"Östlund invites us to look at ourselves honestly. He points out our inconsistencies, attempts to hold us to account for our worst hypocrisies. Force Majeure is a frightening film. It brushes off our surface layer, shows us the icy truth underneath."Hernry Barnes (The Guardian)
Un Certain Regard Film
Beautiful Youth (Hermosa Juventud)
directed by Jaime Rosales
Spain, France

Critical response:
"Rosales’ film subscribes to the philosophy that “real life” doesn’t reduce to neatly packaged narratives, offering instead an episodic series of incidents set in real apartments and buses and alleys."Peter Debruge (Variety)
"Filmed with such raw cinematography that it leaves the audience in no doubt as to the movie’s realism"Alfonso Rivera (Cineuropa)
"The film’s depiction of unemployed, directionless 20-somethings is anything but pretty, revealing a lost generation where few viable solutions exist beyond exploitation or expatriation."Jordan Mintzer (The Hollywood Reporter)
Un Certain Regard Film
directed by Lisandro Alonso
Argentina, USA, Netherlands, France, Mexico

Critical response:
"A more magical, philosophical and indeed surreal trip than we’re used to from him, Jauja is likely to divide Lisandro’s admirers, purists liable to balk at the story’s dream elements."Jonathan Romney (Screen Daily)
"An extremely enigmatic work that dangles possible meanings before viewers, who are forced to put their thinking caps on."Deborah Young (The Hollywood Reporter)
"Perversely episodic, strangely empty, and unfolding in a series of beautifully composed but static wide shots, the film is a test of patience which may work better if you think of it as staring at a series of lovely paintings for two hours. Watching them dry. "Jessica Kiang (The Playlist)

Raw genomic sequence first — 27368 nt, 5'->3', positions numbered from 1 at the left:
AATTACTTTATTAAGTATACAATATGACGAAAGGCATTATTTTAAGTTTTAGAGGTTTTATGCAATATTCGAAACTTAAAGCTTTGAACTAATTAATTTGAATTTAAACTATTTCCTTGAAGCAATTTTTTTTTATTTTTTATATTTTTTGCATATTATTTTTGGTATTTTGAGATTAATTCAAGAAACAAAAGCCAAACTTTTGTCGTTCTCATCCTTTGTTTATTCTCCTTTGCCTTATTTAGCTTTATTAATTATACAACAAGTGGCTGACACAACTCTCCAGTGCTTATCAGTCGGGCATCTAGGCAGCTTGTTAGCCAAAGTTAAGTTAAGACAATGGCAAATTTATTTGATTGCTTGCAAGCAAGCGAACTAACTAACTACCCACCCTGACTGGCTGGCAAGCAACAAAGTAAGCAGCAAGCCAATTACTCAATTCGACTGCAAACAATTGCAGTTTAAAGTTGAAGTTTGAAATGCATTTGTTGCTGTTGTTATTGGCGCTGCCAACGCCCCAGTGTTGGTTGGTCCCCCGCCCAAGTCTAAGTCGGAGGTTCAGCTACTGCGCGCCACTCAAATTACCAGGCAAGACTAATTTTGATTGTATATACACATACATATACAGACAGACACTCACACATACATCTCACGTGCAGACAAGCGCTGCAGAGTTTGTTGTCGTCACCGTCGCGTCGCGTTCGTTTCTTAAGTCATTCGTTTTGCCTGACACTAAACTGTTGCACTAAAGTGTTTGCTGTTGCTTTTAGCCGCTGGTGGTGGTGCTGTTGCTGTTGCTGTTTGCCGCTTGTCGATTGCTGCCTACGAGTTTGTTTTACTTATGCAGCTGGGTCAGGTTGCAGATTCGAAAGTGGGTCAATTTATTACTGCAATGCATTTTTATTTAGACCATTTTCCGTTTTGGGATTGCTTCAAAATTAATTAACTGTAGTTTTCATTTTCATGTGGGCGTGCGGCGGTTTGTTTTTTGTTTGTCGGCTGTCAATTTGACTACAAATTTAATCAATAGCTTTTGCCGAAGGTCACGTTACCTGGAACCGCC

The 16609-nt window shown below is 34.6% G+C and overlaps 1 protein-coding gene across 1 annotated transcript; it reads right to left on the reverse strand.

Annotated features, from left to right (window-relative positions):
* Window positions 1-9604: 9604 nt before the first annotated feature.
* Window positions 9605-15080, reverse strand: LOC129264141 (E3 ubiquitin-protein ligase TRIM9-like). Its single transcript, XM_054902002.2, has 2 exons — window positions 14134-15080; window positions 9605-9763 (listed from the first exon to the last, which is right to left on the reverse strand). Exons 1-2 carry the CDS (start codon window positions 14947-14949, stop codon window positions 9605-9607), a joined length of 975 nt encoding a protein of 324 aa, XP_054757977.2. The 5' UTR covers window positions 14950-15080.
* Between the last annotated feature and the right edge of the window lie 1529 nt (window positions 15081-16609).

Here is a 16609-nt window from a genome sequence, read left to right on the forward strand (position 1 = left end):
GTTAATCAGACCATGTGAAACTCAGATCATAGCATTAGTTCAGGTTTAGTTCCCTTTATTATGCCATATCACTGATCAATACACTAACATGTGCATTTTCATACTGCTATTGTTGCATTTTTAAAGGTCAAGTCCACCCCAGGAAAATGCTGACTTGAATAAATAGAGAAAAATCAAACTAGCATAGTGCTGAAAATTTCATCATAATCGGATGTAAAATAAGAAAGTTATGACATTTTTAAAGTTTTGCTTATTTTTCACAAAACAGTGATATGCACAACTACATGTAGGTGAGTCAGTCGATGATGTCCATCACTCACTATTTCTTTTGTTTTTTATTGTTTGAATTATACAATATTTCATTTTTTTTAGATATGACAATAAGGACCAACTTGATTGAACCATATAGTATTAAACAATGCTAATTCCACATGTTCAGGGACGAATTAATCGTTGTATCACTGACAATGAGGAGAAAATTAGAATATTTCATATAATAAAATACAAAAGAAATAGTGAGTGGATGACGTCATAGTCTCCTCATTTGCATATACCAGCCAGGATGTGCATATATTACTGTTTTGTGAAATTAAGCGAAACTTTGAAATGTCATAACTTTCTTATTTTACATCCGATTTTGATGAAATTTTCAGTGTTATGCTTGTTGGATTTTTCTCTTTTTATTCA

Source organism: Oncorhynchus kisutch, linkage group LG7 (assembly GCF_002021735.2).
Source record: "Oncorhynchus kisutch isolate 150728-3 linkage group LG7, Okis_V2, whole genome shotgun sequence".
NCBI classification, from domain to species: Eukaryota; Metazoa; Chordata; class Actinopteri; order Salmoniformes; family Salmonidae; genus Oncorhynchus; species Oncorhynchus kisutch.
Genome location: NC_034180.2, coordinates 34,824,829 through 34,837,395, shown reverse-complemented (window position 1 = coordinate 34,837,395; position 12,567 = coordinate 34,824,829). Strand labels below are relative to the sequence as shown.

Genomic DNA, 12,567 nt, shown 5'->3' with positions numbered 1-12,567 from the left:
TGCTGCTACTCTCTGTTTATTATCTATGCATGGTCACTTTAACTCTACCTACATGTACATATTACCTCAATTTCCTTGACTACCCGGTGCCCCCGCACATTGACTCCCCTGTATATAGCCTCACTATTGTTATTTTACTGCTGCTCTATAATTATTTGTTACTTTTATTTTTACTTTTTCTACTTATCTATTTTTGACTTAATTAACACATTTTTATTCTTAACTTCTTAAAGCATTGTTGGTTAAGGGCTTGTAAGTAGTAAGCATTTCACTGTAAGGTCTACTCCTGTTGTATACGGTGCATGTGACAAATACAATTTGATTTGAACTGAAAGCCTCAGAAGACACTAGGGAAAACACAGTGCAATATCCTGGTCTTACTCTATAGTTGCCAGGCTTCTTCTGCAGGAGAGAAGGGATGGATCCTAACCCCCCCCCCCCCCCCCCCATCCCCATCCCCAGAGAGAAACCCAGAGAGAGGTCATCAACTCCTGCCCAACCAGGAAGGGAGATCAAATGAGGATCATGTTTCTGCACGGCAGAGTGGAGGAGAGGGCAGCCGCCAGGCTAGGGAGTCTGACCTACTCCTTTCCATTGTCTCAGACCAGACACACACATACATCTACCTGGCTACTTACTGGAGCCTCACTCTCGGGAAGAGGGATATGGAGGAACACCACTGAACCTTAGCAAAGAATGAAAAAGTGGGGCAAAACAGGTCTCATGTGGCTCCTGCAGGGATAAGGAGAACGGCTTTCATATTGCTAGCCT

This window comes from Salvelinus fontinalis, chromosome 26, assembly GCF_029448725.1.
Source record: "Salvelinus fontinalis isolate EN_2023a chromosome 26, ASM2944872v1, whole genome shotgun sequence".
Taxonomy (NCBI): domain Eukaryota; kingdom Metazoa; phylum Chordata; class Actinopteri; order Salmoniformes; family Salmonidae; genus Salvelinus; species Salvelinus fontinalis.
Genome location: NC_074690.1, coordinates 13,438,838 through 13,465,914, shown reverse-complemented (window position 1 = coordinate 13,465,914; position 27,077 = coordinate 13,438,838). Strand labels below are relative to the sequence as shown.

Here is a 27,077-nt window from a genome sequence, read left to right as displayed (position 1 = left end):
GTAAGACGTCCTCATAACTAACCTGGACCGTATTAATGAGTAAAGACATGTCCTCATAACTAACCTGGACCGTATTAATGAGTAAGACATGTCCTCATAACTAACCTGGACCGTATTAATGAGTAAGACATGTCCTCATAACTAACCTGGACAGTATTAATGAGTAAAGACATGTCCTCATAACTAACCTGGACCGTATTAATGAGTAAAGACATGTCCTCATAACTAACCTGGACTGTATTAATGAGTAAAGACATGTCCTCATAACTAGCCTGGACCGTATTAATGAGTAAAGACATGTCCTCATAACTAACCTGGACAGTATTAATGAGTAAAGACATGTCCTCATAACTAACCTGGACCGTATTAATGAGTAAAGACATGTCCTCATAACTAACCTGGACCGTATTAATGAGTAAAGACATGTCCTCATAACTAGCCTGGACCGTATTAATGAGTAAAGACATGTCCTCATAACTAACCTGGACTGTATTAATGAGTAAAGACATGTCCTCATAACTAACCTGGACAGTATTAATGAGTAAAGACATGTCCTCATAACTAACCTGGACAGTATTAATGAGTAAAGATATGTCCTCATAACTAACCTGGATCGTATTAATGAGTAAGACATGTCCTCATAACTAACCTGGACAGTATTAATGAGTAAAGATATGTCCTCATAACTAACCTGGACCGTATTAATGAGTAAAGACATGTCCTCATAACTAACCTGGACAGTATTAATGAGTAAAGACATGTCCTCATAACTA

The 2014 Cannes Film Festival runs from May 14-25, be sure to return for our daily coverage!

Screening Tomorrow at #Cannes2014 (Monday, May 19):
  • Foxcatcher by Bennett Miller (In Competition)
  • Maps to the Stars by David Cronenberg (In Competition)
  • A Girl at my Door by July Jung (Un Certain Regard)
  • Xenia by Panos H. Koutras (Un Certain Regard)
  • Bird People by Pascale Ferran (Un Certain Regard)

See our other coverage of the 67th Cannes Film Festival:


Unknown said...

I'm not surprised by the mixed review for the new Tommy Lee Jones movie but I'm glad The Disappearance of Eleanor Rigby is getting excellent reviews as I really love Jessica Chastain.

Unknown said...

I saw Ruben Östlund's Play (2011), which was pretty good, maybe I should give his latest a shot. However the image you shared reminds me of another Cannes film, Sisters (2012)
I've read mixed things about Rigby, so I don't know what to think about that yet, the premise is intriguing, but maybe is undermined by a 1st time director.